Cultivating the sacred: gender, power and ritualisation in women's-only spaces
Contemporary scholars of ritual stress the fact that ritualisation always involves negotiations of power and further authority. Yet, scholars of alternative spirituality have rarely devoted space to strategic processes of ritualisation, but rather pursued text-oriented approaches which focus on discourses of participants. This paper argues for a practice-oriented approach, where primacy is given to ritualisation and the power inherited in such processes, and uses example from my own fieldwork in women-only workshops in England. I argue that even though women are involved in critique towards mainstream religious institutions, their actual interaction differs little from religious life outside normative confines of theological exegesis. In fact, if religion and spirituality is regarded less as a coherent system of beliefs and instead located in practice, the opposition between the two dissolves. The paper will however discuss how certain practices are authorised as religious, how dispositions are cultivated, power negotiated and certain schemes embodied.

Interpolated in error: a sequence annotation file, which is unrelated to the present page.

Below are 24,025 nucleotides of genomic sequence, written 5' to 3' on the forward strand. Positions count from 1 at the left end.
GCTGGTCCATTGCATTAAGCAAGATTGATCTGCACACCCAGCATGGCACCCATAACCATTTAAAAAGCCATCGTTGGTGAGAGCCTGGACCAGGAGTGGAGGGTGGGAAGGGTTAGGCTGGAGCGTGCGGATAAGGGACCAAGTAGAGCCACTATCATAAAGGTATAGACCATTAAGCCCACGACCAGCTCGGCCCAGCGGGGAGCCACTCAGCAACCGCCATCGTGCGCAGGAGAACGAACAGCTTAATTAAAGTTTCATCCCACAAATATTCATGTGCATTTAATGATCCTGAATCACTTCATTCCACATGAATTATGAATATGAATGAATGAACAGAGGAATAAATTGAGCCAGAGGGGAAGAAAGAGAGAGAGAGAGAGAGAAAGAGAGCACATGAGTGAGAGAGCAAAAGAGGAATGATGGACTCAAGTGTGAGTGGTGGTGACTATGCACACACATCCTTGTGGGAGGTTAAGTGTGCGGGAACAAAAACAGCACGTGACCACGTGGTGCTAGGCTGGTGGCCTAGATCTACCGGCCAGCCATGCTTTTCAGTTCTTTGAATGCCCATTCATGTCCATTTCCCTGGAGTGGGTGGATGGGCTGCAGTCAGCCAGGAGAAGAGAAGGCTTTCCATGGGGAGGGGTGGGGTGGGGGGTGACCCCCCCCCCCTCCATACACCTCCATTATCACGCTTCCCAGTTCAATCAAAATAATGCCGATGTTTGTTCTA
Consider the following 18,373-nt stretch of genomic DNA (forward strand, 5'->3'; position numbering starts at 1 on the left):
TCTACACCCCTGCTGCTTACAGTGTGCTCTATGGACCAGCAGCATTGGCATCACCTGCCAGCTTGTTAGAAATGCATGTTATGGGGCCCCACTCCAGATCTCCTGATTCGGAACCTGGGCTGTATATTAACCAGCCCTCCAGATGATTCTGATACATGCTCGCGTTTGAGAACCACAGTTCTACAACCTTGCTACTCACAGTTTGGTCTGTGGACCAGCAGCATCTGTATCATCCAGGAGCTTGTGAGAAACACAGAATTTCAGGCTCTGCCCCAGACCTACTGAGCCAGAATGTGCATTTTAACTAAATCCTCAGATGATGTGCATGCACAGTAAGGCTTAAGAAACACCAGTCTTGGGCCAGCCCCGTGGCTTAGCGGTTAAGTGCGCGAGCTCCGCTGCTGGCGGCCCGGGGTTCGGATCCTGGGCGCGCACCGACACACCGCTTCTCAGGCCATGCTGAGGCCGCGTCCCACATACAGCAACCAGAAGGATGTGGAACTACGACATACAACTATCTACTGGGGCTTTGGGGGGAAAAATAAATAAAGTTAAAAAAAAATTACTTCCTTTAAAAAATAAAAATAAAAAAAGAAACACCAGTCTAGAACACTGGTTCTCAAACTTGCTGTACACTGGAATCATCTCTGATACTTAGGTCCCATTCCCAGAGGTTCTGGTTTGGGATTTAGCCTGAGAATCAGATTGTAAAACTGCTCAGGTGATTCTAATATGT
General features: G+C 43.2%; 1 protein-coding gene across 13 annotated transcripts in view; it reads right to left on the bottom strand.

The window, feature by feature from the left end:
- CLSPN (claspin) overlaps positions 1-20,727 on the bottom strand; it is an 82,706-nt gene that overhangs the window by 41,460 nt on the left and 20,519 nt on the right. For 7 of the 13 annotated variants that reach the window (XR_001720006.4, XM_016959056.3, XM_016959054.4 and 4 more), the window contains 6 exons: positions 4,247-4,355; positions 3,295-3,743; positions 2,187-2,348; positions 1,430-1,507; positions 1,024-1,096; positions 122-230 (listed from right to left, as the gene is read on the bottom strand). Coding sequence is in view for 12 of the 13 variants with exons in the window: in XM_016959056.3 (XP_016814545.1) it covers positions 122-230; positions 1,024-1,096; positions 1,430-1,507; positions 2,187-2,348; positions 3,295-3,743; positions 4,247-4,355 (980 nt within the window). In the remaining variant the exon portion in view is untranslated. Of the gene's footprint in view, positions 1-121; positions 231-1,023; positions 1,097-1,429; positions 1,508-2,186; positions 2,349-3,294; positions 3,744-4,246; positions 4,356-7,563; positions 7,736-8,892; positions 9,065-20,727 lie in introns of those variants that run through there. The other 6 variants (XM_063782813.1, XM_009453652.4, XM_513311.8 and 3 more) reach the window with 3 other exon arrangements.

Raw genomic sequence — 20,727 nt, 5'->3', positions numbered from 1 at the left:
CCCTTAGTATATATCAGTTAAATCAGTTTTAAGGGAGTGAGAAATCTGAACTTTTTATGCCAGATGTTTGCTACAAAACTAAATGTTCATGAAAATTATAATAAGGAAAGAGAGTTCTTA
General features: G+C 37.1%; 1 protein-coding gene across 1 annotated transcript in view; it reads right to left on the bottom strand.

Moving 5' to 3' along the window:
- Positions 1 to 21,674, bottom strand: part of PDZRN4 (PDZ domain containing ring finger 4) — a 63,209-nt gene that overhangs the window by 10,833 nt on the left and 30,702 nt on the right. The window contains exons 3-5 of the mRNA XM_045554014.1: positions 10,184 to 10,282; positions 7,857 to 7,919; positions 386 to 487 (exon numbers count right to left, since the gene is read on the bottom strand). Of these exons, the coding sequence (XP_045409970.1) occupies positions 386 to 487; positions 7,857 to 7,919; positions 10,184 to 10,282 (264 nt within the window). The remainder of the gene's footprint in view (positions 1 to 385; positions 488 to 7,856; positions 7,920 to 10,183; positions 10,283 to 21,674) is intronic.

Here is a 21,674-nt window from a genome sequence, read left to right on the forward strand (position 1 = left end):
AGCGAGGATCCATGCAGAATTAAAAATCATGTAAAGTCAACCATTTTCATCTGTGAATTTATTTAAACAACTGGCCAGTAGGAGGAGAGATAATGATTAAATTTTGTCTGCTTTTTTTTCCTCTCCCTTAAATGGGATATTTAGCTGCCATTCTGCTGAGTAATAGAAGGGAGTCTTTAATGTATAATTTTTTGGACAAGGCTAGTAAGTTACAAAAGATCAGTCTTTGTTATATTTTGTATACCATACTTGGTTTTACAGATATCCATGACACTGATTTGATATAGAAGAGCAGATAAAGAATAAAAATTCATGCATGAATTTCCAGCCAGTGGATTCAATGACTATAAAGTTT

Spirituality against religion: the role of gender and power